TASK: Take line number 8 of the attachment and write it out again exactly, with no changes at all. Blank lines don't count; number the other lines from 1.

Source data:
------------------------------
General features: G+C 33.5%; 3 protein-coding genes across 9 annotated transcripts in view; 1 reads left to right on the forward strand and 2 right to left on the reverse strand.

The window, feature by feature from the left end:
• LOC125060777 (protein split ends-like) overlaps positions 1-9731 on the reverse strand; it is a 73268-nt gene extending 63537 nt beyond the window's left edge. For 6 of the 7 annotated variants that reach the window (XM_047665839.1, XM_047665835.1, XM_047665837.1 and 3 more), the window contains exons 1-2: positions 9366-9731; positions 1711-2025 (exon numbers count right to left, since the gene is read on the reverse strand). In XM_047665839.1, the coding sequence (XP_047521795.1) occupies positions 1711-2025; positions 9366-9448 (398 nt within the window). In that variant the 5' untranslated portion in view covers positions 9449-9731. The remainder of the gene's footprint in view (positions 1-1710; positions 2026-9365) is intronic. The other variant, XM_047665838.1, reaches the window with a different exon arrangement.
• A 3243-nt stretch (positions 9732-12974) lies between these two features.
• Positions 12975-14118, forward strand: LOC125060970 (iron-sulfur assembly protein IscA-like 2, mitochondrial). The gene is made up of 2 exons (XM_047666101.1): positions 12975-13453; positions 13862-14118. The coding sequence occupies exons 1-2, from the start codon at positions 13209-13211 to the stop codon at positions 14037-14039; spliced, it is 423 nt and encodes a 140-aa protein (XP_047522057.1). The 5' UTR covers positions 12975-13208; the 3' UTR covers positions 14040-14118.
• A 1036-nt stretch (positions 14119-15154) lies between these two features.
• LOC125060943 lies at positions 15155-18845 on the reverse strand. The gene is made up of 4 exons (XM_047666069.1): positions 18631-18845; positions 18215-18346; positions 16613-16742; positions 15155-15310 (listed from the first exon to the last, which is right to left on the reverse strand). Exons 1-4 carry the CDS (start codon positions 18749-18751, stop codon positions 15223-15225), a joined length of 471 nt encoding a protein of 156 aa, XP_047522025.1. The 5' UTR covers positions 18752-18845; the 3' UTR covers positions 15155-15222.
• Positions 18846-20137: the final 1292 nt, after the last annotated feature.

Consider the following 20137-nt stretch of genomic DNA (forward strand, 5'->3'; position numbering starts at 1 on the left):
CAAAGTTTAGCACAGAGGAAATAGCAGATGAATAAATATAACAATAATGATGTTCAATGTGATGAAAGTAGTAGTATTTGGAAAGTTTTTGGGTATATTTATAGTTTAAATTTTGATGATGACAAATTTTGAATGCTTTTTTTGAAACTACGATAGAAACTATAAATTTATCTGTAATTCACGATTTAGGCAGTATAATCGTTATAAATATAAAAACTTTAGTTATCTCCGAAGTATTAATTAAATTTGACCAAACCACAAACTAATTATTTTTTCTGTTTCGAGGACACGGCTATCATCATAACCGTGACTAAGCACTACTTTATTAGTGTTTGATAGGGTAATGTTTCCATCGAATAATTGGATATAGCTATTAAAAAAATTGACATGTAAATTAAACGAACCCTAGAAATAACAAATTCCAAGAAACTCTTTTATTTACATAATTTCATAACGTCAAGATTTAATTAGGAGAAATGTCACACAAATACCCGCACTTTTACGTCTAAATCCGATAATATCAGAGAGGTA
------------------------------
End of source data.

• Positions 18846-20137: the final 1292 nt, after the last annotated feature.